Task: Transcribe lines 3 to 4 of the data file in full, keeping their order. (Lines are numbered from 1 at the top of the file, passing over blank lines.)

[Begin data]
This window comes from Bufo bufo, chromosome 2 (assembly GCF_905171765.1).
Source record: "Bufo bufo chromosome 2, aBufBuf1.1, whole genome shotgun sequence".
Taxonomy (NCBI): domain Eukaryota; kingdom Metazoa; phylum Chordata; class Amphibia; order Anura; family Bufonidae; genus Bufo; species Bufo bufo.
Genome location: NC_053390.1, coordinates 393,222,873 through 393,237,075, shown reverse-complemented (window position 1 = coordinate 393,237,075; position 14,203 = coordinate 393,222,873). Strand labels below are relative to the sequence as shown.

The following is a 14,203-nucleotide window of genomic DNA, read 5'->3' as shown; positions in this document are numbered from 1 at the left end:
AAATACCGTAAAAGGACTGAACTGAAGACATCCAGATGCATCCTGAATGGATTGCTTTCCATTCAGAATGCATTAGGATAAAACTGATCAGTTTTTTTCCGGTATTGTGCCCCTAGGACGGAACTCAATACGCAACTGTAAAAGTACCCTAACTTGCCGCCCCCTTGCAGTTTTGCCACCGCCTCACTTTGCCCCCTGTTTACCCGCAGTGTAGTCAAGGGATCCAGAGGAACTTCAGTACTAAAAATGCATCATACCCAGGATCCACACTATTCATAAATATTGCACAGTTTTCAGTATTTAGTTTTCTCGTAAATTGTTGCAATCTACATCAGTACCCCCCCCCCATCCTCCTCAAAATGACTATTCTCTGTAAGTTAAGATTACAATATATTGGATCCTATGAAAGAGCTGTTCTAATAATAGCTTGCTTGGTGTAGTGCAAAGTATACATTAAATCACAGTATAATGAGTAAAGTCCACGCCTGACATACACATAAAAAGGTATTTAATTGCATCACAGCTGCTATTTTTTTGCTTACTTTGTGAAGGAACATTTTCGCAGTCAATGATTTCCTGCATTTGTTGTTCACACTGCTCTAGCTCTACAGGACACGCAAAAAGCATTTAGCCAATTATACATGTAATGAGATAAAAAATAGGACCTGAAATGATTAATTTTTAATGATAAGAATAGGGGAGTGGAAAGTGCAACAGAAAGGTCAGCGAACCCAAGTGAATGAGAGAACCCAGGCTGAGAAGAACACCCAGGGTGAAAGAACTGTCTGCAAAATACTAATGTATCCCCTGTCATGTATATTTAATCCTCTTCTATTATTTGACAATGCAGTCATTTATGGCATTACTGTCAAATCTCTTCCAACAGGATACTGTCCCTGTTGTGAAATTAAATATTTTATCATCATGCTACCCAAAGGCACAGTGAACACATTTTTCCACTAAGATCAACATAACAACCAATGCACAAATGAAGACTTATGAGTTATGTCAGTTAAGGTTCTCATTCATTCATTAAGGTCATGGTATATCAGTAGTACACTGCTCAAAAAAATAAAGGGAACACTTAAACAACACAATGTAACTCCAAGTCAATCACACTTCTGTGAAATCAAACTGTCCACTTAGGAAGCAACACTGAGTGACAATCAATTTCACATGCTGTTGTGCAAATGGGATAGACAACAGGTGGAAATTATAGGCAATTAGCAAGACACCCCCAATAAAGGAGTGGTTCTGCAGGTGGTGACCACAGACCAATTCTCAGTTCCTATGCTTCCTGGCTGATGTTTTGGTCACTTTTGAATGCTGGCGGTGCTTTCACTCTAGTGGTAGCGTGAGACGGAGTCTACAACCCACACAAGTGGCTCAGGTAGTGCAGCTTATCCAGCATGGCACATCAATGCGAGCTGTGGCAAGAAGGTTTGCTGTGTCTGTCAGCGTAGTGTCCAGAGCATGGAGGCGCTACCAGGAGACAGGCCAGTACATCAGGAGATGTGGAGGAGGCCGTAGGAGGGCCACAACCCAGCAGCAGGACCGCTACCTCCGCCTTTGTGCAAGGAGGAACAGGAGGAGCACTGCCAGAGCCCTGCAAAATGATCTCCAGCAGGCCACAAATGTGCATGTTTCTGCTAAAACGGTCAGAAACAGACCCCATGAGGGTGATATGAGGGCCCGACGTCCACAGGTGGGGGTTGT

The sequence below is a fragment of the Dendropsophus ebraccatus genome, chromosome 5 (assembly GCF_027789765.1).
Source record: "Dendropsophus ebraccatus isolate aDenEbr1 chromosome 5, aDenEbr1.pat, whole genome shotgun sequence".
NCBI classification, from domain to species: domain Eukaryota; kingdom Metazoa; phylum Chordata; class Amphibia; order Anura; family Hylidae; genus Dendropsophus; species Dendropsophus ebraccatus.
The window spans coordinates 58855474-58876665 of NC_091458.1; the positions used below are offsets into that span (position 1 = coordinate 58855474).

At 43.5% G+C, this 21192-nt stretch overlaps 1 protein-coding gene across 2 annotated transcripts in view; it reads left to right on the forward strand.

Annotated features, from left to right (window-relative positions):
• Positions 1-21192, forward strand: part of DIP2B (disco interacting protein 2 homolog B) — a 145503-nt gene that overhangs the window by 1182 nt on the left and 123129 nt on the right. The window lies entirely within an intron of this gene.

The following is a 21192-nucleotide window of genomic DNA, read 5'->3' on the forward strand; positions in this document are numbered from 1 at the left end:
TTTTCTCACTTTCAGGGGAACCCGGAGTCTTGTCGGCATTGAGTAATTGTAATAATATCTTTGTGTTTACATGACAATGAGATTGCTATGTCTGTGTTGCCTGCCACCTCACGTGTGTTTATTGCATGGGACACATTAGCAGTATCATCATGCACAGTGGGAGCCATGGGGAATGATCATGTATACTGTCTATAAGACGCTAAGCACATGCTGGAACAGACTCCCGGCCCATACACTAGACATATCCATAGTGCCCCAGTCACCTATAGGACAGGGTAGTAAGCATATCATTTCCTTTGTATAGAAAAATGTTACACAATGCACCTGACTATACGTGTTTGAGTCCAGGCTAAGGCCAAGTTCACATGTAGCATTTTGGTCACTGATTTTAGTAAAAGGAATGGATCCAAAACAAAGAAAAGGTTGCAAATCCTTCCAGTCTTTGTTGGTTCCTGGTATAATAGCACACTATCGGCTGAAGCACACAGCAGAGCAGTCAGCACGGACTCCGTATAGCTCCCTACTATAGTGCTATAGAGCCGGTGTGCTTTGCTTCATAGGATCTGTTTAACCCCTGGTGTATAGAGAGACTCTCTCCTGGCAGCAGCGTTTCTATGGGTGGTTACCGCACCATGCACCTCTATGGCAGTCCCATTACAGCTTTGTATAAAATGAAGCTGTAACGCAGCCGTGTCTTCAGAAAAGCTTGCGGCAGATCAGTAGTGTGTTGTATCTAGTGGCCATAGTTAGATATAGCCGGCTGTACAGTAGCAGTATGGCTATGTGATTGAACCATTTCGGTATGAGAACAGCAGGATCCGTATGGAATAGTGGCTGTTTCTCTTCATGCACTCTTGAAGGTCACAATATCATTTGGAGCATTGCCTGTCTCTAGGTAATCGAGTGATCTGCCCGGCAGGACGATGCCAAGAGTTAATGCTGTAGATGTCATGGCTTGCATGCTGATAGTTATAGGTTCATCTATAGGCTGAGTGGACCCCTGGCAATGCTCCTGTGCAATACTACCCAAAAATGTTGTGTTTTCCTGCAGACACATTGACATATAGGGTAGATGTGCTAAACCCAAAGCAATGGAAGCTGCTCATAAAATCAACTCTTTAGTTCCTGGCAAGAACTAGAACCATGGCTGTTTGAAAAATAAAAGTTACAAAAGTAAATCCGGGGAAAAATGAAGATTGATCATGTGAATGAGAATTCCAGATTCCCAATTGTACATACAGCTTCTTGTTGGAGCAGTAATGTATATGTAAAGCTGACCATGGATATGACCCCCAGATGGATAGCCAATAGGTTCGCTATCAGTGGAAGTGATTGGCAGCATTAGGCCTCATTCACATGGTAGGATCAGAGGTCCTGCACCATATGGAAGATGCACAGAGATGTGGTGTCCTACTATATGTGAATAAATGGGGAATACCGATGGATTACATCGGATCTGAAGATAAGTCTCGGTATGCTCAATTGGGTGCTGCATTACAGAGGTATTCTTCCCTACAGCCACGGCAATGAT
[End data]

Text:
Taxonomy (NCBI): domain Eukaryota; kingdom Metazoa; phylum Chordata; class Amphibia; order Anura; family Bufonidae; genus Bufo; species Bufo bufo.
Genome location: NC_053390.1, coordinates 393,222,873 through 393,237,075, shown reverse-complemented (window position 1 = coordinate 393,237,075; position 14,203 = coordinate 393,222,873). Strand labels below are relative to the sequence as shown.